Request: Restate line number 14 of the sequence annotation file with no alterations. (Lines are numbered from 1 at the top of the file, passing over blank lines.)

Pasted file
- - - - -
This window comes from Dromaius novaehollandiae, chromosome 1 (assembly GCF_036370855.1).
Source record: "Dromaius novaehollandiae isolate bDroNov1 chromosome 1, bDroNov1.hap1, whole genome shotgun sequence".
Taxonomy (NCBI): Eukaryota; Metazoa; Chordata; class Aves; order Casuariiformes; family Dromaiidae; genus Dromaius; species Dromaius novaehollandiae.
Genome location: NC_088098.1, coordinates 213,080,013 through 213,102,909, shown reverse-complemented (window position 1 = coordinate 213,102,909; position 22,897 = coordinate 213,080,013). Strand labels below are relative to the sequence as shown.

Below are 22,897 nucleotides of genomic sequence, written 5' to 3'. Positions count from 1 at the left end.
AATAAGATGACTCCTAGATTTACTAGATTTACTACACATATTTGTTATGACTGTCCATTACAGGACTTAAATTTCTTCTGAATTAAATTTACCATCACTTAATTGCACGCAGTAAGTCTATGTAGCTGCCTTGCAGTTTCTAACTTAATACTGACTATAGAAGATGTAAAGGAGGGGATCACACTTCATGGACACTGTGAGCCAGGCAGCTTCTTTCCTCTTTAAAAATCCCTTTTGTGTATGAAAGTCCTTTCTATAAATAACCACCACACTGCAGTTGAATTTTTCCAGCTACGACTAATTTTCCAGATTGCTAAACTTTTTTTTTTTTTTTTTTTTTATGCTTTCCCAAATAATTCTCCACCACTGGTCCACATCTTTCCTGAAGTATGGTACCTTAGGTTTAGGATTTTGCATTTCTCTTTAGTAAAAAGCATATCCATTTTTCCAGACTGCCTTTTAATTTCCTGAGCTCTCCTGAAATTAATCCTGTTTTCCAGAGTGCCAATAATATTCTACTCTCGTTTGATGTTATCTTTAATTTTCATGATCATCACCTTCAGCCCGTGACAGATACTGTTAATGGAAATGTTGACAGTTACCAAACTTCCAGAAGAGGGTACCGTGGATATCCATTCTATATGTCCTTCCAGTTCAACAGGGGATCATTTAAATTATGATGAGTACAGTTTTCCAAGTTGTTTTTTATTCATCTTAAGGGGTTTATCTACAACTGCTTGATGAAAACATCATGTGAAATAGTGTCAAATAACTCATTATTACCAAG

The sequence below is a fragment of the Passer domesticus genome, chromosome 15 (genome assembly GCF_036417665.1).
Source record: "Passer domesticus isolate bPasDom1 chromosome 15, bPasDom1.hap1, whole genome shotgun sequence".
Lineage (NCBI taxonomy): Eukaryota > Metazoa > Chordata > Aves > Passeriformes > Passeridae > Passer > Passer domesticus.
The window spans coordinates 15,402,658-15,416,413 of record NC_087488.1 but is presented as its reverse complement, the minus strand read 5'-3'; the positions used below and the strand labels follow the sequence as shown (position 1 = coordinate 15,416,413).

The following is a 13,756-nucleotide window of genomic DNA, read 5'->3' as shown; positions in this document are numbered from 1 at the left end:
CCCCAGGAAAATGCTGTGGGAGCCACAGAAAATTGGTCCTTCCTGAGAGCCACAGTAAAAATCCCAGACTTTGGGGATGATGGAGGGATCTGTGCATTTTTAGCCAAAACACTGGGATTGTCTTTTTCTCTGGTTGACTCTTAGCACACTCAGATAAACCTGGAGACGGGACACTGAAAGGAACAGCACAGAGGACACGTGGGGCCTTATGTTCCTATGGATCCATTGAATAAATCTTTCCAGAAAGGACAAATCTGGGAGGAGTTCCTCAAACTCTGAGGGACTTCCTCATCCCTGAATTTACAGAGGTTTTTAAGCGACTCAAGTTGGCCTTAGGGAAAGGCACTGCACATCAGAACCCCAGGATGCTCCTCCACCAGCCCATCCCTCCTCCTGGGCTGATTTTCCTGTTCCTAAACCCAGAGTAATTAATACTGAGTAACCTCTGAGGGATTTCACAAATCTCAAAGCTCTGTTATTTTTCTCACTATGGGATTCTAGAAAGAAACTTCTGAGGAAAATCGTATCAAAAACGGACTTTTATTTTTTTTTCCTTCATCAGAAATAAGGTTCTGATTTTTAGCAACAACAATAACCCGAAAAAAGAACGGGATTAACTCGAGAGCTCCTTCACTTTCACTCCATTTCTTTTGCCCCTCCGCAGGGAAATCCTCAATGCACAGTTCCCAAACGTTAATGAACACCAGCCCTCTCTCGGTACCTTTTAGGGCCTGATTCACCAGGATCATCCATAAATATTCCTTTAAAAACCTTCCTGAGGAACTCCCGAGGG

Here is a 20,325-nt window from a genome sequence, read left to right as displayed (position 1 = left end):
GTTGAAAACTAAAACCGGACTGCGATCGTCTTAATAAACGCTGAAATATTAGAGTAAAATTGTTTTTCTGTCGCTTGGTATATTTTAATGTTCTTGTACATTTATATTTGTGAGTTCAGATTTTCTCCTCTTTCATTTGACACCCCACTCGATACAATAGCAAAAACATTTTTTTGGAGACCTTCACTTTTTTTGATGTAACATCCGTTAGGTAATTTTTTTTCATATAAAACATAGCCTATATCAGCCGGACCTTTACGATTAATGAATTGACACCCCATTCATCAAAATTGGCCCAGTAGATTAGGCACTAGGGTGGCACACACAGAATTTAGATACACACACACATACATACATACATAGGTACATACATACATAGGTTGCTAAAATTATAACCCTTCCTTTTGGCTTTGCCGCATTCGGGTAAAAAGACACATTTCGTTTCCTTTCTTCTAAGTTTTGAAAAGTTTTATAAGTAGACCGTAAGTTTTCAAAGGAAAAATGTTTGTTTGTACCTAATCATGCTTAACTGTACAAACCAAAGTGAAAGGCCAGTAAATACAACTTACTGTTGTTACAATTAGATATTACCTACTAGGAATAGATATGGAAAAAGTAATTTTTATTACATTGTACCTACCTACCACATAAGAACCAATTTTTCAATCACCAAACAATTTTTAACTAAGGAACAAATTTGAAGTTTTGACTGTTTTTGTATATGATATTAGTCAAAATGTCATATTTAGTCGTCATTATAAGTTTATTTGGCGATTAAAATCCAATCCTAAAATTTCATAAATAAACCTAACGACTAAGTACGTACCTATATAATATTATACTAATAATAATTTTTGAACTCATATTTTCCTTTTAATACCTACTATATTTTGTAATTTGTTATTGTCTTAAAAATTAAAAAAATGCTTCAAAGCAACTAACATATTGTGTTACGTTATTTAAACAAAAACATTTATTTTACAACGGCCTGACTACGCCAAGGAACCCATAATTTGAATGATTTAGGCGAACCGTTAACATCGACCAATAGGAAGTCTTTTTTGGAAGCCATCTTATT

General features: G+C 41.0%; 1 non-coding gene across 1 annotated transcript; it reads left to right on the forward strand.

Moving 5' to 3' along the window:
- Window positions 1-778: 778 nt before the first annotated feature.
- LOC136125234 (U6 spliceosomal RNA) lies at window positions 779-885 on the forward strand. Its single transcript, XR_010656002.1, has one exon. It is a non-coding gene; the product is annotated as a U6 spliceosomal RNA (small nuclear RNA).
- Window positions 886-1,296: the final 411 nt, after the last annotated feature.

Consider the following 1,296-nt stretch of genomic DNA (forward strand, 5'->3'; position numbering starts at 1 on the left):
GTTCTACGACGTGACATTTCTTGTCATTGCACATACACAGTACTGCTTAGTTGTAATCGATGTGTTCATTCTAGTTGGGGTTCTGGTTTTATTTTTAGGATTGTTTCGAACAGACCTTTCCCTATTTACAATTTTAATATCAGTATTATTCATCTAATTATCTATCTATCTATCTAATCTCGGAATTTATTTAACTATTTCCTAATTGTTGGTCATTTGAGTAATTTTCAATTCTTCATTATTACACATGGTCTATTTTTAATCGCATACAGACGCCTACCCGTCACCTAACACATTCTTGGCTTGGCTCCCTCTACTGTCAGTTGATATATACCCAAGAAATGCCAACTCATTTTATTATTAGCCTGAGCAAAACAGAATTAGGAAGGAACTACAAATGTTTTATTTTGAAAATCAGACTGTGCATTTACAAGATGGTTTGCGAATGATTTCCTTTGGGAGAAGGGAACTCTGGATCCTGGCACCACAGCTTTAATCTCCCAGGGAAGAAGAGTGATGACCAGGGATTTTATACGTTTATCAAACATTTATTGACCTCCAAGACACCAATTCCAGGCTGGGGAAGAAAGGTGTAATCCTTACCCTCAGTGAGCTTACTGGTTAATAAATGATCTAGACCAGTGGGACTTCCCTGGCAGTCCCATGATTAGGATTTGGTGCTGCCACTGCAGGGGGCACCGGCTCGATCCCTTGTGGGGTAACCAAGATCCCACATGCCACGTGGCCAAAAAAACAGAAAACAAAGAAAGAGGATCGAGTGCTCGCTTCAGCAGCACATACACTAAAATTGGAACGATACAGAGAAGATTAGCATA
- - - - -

GTTGAAAACTAAAACCGGACTGCGATCGTCTTAATAAACGCTGAAATATTAGAGTAAAATTGTTTTTCTGTCGCTTGGTATATTTTAATGTTCTTGTACATTTATATTTGTGAGTTCAGATTTTCTCCTCTTTCATTTGACACCCCACTCGATACAATAGCAAAAACATTTTTTTGGAGACCTTCACTTTTTTTGATGTAACATCCGTTAGGTAATTTTTTTTCATATAAAACATAGCCTATATCAGCCGGACCTTTACGATTAATGAATTGACACCCCATTCATCAAAATTGGCCCAGTAGATTAGGCACTAGGGTGGCACACACAGAATTTAGATACACACACACATACATACATACATAGGTACATACATACATAGGTTGCTAAAATTATAACCCTTCCTTTTGGCTTTGCCGCATTCGGGTAAAAAGACACATTTCGTTTCCTTTCTTCTAAGTTTTGAAAAGTTTTATAAGTAGACCGTAAGTTTTCAAAGGAAAAATGTTTGTTTGTACCTAATCATGCTTAACTGTACAAACCAAAGTGAAAGGCCAGTAAATACAACTTACTGTTGTTACAATTAGATATTACCTACTAGGAATAGATATGGAAAAAGTAATTTTTATTACATTGTACCTACCTACCACATAAGAACCAATTTTTCAATCACCAAACAATTTTTAACTAAGGAACAAATTTGAAGTTTTGACTGTTTTTGTATATGATATTAGTCAAAATGTCATATTTAGTCGTCATTATAAGTTTATTTGGCGATTAAAATCCAATCCTAAAATTTCATAAATAAACCTAACGACTAAGTACGTACCTATATAATATTATACTAATAATAATTTTTGAACTCATATTTTCCTTTTAATACCTACTATATTTTGTAATTTGTTATTGTCTTAAAAATTAAAAAAATGCTTCAAAGCAACTAACATATTGTGTTACGTTATTTAAACAAAAACATTTATTTTACAACGGCCTGACTACGCCAAGGAACCCATAATTTGAATGATTTAGGCGAACCGTTAACATCGACCAATAGGAAGTCTTTTTTGGAAGCCATCTTATT